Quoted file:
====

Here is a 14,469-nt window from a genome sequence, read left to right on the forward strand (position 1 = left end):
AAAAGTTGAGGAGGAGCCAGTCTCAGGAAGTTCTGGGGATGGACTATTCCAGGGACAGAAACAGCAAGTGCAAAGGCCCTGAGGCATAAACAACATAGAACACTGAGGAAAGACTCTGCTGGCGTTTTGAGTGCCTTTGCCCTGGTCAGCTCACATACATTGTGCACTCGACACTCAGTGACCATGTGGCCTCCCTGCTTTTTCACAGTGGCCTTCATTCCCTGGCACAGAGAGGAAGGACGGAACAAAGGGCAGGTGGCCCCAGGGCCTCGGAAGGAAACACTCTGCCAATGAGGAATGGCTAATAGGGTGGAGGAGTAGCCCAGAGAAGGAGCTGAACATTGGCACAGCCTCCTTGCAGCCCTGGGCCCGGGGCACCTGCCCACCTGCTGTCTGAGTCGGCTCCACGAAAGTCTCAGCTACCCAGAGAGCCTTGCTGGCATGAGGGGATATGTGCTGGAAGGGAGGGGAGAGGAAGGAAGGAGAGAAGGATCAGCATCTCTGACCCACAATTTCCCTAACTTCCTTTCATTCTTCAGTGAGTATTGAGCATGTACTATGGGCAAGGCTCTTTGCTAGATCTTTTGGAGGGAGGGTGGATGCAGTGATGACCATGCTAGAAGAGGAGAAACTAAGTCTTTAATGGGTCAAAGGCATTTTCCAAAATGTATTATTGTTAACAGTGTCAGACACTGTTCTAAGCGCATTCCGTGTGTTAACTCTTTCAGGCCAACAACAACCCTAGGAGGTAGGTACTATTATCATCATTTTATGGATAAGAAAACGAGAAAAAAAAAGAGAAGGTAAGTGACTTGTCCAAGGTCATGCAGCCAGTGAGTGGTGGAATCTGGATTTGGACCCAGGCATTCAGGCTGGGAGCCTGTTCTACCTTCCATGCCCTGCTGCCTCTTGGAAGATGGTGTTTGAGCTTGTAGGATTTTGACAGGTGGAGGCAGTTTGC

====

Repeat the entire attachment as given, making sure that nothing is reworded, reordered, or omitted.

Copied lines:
Here is a 14,469-nt window from a genome sequence, read left to right on the forward strand (position 1 = left end):
AAAAGTTGAGGAGGAGCCAGTCTCAGGAAGTTCTGGGGATGGACTATTCCAGGGACAGAAACAGCAAGTGCAAAGGCCCTGAGGCATAAACAACATAGAACACTGAGGAAAGACTCTGCTGGCGTTTTGAGTGCCTTTGCCCTGGTCAGCTCACATACATTGTGCACTCGACACTCAGTGACCATGTGGCCTCCCTGCTTTTTCACAGTGGCCTTCATTCCCTGGCACAGAGAGGAAGGACGGAACAAAGGGCAGGTGGCCCCAGGGCCTCGGAAGGAAACACTCTGCCAATGAGGAATGGCTAATAGGGTGGAGGAGTAGCCCAGAGAAGGAGCTGAACATTGGCACAGCCTCCTTGCAGCCCTGGGCCCGGGGCACCTGCCCACCTGCTGTCTGAGTCGGCTCCACGAAAGTCTCAGCTACCCAGAGAGCCTTGCTGGCATGAGGGGATATGTGCTGGAAGGGAGGGGAGAGGAAGGAAGGAGAGAAGGATCAGCATCTCTGACCCACAATTTCCCTAACTTCCTTTCATTCTTCAGTGAGTATTGAGCATGTACTATGGGCAAGGCTCTTTGCTAGATCTTTTGGAGGGAGGGTGGATGCAGTGATGACCATGCTAGAAGAGGAGAAACTAAGTCTTTAATGGGTCAAAGGCATTTTCCAAAATGTATTATTGTTAACAGTGTCAGACACTGTTCTAAGCGCATTCCGTGTGTTAACTCTTTCAGGCCAACAACAACCCTAGGAGGTAGGTACTATTATCATCATTTTATGGATAAGAAAACGAGAAAAAAAAAGAGAAGGTAAGTGACTTGTCCAAGGTCATGCAGCCAGTGAGTGGTGGAATCTGGATTTGGACCCAGGCATTCAGGCTGGGAGCCTGTTCTACCTTCCATGCCCTGCTGCCTCTTGGAAGATGGTGTTTGAGCTTGTAGGATTTTGACAGGTGGAGGCAGTTTGC